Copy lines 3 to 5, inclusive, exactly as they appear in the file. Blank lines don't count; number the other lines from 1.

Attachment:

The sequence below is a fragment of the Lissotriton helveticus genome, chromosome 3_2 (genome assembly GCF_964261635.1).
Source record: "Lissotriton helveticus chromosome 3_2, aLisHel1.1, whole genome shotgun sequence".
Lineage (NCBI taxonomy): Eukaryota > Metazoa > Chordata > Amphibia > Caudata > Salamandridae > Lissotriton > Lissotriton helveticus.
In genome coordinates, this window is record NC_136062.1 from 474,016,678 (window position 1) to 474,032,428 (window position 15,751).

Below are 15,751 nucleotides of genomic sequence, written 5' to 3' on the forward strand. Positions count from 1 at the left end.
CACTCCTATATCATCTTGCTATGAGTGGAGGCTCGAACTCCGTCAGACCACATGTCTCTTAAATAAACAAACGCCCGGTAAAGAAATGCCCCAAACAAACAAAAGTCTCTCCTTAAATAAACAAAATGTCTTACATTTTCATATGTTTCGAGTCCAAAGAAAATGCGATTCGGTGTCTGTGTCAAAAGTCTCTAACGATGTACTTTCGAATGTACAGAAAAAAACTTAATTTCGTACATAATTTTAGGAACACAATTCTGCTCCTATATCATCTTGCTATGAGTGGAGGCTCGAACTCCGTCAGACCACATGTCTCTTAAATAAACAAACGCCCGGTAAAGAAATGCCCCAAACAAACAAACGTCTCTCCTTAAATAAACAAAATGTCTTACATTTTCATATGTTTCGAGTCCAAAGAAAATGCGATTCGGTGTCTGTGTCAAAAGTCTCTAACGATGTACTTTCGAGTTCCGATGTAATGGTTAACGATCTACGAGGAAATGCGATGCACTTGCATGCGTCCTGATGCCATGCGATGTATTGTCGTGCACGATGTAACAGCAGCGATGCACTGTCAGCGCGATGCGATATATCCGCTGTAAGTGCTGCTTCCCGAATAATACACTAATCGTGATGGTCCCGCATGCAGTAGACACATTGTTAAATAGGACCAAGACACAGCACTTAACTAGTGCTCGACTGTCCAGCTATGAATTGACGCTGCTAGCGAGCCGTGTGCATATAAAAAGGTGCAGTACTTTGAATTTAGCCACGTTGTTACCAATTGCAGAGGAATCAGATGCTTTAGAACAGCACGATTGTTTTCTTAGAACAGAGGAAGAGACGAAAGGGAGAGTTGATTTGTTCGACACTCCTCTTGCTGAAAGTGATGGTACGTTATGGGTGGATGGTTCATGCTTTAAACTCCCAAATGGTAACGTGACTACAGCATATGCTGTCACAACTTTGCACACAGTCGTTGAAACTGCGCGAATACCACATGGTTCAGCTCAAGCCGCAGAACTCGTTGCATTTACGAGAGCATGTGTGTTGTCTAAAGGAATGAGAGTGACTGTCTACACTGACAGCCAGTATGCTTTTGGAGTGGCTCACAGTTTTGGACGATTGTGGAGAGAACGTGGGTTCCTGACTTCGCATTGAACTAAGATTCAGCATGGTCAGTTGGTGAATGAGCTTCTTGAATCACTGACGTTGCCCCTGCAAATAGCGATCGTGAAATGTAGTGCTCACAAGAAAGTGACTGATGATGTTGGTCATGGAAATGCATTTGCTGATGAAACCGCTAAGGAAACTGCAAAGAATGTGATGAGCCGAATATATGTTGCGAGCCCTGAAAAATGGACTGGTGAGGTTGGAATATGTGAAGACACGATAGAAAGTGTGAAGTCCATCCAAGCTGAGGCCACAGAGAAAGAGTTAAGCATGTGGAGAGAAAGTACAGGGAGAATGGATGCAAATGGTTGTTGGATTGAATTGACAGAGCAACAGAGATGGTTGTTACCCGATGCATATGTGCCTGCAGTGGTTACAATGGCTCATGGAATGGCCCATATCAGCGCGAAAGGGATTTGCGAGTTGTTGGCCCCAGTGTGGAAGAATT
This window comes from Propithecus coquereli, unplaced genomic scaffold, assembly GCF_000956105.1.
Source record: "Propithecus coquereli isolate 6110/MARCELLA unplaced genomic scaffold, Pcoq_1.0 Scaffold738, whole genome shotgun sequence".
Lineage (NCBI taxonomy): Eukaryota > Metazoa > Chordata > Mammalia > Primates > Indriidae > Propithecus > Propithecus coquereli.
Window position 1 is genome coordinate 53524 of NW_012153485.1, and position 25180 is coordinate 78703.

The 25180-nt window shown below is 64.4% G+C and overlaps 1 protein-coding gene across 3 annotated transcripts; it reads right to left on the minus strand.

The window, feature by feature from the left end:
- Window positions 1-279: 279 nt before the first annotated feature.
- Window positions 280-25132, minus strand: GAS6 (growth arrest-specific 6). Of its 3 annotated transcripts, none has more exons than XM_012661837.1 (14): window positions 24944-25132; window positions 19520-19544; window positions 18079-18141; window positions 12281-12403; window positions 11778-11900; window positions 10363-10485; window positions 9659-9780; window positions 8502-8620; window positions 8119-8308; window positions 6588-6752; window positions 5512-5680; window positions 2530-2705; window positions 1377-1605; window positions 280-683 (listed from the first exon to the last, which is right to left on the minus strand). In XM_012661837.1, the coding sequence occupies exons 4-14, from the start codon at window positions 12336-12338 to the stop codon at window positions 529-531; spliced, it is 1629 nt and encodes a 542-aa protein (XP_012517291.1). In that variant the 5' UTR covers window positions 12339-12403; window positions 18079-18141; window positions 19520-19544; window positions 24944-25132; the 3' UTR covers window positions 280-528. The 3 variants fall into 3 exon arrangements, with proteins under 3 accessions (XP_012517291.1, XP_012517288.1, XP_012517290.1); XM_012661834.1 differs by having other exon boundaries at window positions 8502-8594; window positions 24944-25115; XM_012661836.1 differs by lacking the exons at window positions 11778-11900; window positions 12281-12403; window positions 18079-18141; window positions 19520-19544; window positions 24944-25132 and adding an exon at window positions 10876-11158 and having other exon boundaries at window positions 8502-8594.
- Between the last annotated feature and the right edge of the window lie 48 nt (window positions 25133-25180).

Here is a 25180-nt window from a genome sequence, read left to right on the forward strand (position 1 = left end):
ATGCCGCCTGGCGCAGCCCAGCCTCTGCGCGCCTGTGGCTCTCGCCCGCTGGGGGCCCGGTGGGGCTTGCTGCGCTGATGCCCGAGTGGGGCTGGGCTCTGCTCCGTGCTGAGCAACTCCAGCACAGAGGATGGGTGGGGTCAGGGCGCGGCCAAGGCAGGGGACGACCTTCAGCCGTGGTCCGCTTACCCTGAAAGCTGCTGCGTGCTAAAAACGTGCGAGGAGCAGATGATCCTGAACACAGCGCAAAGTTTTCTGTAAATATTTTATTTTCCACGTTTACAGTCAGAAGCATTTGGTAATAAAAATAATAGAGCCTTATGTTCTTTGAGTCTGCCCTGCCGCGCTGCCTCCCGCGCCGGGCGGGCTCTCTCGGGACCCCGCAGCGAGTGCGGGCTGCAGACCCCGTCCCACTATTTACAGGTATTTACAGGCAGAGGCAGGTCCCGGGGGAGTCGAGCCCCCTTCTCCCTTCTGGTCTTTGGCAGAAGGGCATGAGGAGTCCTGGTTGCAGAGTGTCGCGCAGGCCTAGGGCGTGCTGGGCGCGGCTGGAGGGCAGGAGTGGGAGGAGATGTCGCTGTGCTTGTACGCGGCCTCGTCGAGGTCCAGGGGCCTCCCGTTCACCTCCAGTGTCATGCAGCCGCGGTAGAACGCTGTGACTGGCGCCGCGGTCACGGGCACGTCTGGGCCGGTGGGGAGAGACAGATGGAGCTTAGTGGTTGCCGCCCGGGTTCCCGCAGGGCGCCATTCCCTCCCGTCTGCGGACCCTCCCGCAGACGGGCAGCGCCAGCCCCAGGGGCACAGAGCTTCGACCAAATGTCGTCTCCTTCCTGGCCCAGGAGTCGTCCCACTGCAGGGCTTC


Lineage (NCBI taxonomy): Eukaryota > Metazoa > Chordata > Amphibia > Caudata > Salamandridae > Lissotriton > Lissotriton helveticus.
In genome coordinates, this window is record NC_136062.1 from 474,016,678 (window position 1) to 474,032,428 (window position 15,751).

Below are 15,751 nucleotides of genomic sequence, written 5' to 3' on the forward strand. Positions count from 1 at the left end.